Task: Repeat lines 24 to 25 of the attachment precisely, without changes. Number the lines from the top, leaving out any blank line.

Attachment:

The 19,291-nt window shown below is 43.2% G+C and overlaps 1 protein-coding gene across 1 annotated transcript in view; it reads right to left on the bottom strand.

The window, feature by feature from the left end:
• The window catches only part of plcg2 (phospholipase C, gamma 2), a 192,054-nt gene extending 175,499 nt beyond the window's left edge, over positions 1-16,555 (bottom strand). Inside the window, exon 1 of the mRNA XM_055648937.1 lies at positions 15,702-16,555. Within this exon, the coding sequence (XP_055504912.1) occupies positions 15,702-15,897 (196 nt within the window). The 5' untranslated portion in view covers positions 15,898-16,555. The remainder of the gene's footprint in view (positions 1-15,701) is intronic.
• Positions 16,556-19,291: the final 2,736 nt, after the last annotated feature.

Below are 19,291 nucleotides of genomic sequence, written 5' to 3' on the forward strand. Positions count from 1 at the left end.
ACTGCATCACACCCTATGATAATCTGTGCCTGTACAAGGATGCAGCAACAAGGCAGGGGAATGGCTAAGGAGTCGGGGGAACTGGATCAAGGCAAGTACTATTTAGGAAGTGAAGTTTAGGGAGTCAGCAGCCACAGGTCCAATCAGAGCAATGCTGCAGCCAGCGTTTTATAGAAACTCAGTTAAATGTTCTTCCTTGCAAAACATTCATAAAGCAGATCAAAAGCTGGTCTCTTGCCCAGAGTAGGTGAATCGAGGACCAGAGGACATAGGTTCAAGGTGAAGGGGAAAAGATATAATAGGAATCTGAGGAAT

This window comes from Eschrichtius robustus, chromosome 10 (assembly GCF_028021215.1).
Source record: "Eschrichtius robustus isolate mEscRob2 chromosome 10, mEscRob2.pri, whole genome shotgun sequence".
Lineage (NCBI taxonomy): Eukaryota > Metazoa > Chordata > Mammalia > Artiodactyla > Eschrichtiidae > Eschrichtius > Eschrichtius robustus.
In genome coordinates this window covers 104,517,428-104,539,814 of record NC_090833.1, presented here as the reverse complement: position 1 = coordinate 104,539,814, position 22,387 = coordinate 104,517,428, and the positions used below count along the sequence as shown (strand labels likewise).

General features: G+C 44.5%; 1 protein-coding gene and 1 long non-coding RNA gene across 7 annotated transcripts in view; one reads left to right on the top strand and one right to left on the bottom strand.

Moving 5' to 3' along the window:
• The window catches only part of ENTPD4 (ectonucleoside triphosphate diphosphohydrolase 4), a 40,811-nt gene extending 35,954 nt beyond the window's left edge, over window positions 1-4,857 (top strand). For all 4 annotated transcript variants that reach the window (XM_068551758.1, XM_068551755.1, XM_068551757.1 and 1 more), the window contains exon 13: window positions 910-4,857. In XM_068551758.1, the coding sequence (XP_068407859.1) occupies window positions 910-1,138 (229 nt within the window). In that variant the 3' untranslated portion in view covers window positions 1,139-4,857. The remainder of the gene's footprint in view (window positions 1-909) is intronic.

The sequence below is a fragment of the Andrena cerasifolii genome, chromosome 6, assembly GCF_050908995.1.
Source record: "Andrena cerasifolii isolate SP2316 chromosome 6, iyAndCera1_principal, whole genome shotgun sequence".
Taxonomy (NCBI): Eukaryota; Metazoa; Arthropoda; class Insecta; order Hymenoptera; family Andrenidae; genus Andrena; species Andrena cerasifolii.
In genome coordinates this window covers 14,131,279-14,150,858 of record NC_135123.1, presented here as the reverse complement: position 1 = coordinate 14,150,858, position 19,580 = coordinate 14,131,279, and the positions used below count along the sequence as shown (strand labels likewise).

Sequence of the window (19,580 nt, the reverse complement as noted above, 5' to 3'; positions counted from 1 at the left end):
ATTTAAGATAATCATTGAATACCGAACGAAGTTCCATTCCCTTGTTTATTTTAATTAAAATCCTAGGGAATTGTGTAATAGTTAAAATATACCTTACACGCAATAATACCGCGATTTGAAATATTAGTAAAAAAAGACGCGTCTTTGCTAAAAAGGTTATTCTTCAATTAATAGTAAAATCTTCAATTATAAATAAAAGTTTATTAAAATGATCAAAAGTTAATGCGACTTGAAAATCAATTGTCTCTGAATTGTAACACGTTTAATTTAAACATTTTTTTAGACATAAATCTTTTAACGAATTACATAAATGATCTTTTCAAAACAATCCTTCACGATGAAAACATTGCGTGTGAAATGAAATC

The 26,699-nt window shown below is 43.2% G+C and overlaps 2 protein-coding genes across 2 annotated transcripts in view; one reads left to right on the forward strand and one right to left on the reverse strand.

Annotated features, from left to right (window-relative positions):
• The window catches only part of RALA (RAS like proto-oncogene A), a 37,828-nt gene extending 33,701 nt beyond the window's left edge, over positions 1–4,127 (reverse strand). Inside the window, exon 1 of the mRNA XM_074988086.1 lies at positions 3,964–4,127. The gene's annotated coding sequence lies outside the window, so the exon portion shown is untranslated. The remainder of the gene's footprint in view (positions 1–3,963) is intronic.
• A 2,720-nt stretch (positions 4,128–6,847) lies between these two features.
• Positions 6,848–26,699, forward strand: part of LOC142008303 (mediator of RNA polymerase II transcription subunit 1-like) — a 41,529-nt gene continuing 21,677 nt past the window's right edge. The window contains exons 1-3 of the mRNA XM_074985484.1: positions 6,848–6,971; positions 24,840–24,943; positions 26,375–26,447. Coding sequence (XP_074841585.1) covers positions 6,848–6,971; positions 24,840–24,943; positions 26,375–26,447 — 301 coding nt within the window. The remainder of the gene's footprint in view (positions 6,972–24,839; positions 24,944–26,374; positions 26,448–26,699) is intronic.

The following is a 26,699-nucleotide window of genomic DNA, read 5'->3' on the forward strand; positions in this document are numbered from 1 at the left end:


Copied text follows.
• Positions 6,848–26,699, forward strand: part of LOC142008303 (mediator of RNA polymerase II transcription subunit 1-like) — a 41,529-nt gene continuing 21,677 nt past the window's right edge. The window contains exons 1-3 of the mRNA XM_074985484.1: positions 6,848–6,971; positions 24,840–24,943; positions 26,375–26,447. Coding sequence (XP_074841585.1) covers positions 6,848–6,971; positions 24,840–24,943; positions 26,375–26,447 — 301 coding nt within the window. The remainder of the gene's footprint in view (positions 6,972–24,839; positions 24,944–26,374; positions 26,448–26,699) is intronic.

The following is a 26,699-nucleotide window of genomic DNA, read 5'->3' on the forward strand; positions in this document are numbered from 1 at the left end: